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I have a variable called "information" which creates a multi-dimensional array. For each row in the array, I want to return a variable whose name is the first value in the array. In other words, given the 'information' array below, I'd want the following output:

var lunalovegood = information[i][2] + ' ' + information[i][3] + ' is a ' + information[i]    [1] + '!'; //Luna Lovegood is a Ravenclaw!;
var dracomalfoy = information[i][2] + ' ' + information[i][3] + ' is a ' + information[i]    [1] + '!'; //Draco Malfoy is a Slythering!;;
var hermionegranger = information[i][2] + ' ' + information[i][3] + ' is a ' + information[i]    [1] + '!'; //Hermione Granger is a Gryffindor!;;

In other words, I want to be able to work with each of the elements in the 'information' array to create some markup. I already know how to get the information I need given the information array, but as you can see below I'd have to declare separate variables for each of the names.

for (var i = 0; i < information.length; i++) {
var htmlString = information[i][2] + ' ' + information[i][3] + ' is a ' + information[i]    [1] + '!'; //Luna Lovegood is a Ravenclaw!
$('div').html(htmlString);
} //end for loop 

var information = [
['lunalovegood', 'Ravenclaw', 'Luna', 'Lovegood', '(chaser)', 'lovegood.jpg', 4]
['dracomalfoy', 'Slytherin', 'Draco', 'Malfoy', '(seeker)', 'malfoy.jpg', 2],
['hermionegranger', 'Gryffindor', 'Hermione', 'Granger', '(none)', 'granger.jpg', 3],
];

The javascript below creates three variables called 'lunalovegood', 'dracomalfoy', and 'hermionegrange', but it's the long way of creating variables. How do I create these variables, one for each row in the array, by looping through the 0th indexed element in the 'information' array?

    var myVariables = {}
   ,varNames = ["lunalovegood","dracomalfoy","hermionegranger"]; 
for (var i=0;i<varNames.length;i+=1){

 myVariables[varNames[i]] = 0;
    console.log(lunalovegood);
}
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You don't want variable names. Use an object (a key-value map) and its properties for the "names" –  Bergi Oct 21 '13 at 17:37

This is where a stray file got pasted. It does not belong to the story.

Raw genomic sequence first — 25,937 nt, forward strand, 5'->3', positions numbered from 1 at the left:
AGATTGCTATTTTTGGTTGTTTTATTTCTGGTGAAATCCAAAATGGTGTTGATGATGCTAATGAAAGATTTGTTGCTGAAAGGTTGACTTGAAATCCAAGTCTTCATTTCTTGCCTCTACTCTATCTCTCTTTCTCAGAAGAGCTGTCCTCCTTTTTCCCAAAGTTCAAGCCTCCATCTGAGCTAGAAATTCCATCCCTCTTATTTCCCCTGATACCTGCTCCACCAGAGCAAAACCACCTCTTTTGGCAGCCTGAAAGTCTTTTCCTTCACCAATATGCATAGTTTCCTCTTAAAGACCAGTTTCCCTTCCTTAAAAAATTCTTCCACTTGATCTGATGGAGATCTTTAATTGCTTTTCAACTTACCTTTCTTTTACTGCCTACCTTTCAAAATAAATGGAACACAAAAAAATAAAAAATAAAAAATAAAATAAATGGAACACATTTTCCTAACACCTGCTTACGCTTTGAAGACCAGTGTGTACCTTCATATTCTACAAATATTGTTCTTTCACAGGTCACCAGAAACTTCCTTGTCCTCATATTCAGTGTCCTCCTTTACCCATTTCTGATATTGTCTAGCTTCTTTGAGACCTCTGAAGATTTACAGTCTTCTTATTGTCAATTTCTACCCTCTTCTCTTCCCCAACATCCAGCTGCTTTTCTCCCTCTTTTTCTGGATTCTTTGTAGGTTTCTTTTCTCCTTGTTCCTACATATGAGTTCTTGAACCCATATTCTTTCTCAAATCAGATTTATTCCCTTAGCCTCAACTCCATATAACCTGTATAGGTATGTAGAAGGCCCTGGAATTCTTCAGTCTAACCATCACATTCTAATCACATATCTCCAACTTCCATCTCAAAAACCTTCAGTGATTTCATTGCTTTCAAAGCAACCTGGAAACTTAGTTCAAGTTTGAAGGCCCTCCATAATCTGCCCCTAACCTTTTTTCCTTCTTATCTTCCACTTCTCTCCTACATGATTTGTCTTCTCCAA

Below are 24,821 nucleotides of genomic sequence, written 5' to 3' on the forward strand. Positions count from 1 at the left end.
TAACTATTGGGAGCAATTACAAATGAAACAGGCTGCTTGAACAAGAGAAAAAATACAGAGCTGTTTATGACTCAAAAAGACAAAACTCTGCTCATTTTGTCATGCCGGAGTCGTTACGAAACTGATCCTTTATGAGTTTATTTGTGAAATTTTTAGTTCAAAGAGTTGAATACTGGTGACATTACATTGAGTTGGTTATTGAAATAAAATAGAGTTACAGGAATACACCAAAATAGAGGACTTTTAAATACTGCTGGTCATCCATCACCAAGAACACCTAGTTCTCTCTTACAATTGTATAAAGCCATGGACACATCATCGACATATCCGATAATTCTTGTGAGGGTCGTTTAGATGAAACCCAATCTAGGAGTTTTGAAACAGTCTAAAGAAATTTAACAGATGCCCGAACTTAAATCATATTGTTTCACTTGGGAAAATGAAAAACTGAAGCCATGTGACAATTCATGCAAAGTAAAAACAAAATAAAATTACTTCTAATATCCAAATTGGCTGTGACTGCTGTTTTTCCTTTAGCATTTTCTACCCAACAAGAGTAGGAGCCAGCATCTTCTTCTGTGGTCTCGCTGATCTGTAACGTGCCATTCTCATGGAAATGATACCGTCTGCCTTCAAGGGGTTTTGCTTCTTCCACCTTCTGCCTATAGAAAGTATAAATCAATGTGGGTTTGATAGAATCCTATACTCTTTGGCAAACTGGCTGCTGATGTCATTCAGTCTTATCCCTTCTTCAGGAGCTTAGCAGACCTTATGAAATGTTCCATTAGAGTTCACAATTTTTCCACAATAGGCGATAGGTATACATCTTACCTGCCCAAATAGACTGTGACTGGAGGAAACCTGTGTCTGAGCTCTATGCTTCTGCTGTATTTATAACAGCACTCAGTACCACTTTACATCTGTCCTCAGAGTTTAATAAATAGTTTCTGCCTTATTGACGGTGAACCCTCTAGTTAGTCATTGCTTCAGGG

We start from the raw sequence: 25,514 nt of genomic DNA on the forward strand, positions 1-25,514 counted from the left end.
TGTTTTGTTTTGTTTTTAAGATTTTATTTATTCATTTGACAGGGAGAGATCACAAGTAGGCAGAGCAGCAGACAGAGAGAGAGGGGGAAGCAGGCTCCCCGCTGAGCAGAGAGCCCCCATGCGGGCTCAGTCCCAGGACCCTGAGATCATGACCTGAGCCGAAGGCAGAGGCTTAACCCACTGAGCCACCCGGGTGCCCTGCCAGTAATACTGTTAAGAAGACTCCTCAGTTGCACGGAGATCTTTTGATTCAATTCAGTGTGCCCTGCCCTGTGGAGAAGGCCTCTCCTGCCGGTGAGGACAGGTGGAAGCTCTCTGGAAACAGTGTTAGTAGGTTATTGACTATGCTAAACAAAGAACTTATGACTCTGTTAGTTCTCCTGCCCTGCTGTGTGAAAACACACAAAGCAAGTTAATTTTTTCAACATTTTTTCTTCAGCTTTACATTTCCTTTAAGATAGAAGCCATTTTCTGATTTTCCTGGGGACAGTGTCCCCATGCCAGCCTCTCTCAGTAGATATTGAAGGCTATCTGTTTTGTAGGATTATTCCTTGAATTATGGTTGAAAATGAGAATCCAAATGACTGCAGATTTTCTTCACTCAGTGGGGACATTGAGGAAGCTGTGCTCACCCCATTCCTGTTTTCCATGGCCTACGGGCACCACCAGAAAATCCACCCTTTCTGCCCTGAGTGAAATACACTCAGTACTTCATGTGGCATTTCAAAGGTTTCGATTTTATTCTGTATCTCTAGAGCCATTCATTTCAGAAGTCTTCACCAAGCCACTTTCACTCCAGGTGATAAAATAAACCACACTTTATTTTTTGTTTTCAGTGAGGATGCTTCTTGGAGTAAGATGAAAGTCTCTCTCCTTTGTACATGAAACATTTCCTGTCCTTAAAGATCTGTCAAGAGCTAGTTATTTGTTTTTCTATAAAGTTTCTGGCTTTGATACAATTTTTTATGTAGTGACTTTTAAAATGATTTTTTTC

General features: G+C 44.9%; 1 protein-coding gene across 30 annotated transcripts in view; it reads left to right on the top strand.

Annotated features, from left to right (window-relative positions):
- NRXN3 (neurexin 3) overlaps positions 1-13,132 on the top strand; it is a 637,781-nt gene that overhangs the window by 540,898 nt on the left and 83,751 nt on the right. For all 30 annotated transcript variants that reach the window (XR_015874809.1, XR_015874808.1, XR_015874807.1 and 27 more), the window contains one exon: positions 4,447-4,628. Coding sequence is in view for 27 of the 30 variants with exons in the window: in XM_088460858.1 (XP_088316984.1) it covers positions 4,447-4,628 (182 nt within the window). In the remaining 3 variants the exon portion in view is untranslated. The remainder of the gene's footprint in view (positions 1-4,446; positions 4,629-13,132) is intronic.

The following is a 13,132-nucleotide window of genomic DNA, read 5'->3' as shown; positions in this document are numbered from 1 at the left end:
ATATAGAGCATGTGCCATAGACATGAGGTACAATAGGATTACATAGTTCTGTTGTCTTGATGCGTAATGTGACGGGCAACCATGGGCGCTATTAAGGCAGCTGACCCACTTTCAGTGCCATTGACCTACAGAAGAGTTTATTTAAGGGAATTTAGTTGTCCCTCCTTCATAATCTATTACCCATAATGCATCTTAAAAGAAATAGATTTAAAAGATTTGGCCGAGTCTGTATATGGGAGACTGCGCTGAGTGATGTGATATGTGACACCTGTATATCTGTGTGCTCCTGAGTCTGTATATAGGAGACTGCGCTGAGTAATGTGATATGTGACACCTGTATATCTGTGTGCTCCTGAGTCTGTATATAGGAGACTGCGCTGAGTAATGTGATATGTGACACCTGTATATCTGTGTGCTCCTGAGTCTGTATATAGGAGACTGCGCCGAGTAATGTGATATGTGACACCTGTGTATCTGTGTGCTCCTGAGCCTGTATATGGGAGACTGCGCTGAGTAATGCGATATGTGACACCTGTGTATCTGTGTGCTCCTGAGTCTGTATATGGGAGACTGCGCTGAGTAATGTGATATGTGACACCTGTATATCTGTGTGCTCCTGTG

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4 Answers

up vote 3 down vote accepted

Your current approach just needs a most minor tweak to not require the second array.

var students = {}, i;
for (i = 0; i < information.length; ++i)
    students[information[i][0]] = information[i][2] + ' ' + information[i][3] + ' is a ' + information[i][1] + '!';

Now the key is set by taking the first item of the Array. You would then do the following for your text,

students['lunalovegood']; // "Luna Lovegood is a Ravenclaw!"

You're also missing a , in your information literal.

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Hi -- thanks for responding. I'm a little confused -- does hermionegranger become a variable? Here's my JSFiddle using your answer: jsfiddle.net/YG5Lu/4 –  LNA Oct 21 '13 at 18:12
    
Oh wait, maybe i have to console.log students.hermionegranger instead of just hermionegranger... jsfiddle.net/YG5Lu/5 –  LNA Oct 21 '13 at 18:14
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This should help you:

Every variable in the global scope can be accessed as a string property of the window object

var myvariable = 4;
alert(window["myvariable"]); // will alert 4

window["newvariable"] = 6;
alert(newvariable);   // will alert 6
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ouch! please don't advise polluting the global scope... –  Emissary Oct 21 '13 at 17:38
    
I didn't ... this is just knowledge transfer –  devnull69 Oct 21 '13 at 17:39
    
If one must have "variables", with is a slightly less blunt approach. (And it's actually used to great effect in something like Knockout.) –  user2864740 Oct 21 '13 at 17:39
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I agree with Bergi. Variables should represent a fixed finite set of members defined by code; data (as in the contents of a list) should generally not introduce new variables.

As such, here is the approach I would recommend (note that I've added a bit more than the "minimum required"; good luck!):

// Using a function makes it easy to change details and avoid leaking
// variables accidentally.
function loadWizards(information) {
  var wizards = [];
  for (var i = 0; i < information.length; i++) {
    var info = information[i];
    var name = info[0];
    // Mapping to named properties means we can forget about indices!
    wizards[name] = {     // <- use Name to map to our Wizard object
        house: info[1],
        // ..
        image: info[7]
    };            
  }
  return wizards;
}

// I have no idea if they are wizards, but give variables useful names.
// 'information' is too generic.
var wizards = loadWizards(information);

// Then later on, use it as:
alert("Hello " + wizards['hermionegranger'].name + "!")
                       // ^-- property access by Name
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var formattedInfo = {}; 
$.each(information, function (i, v) {
    formattedInfo[v[0]] = v[2] + ' ' + v[3] + ' is a ' + v[1];
});

there is a missing comma at the end of the 1st line of your definition of information.

BTW, I like Harry Potter very much.

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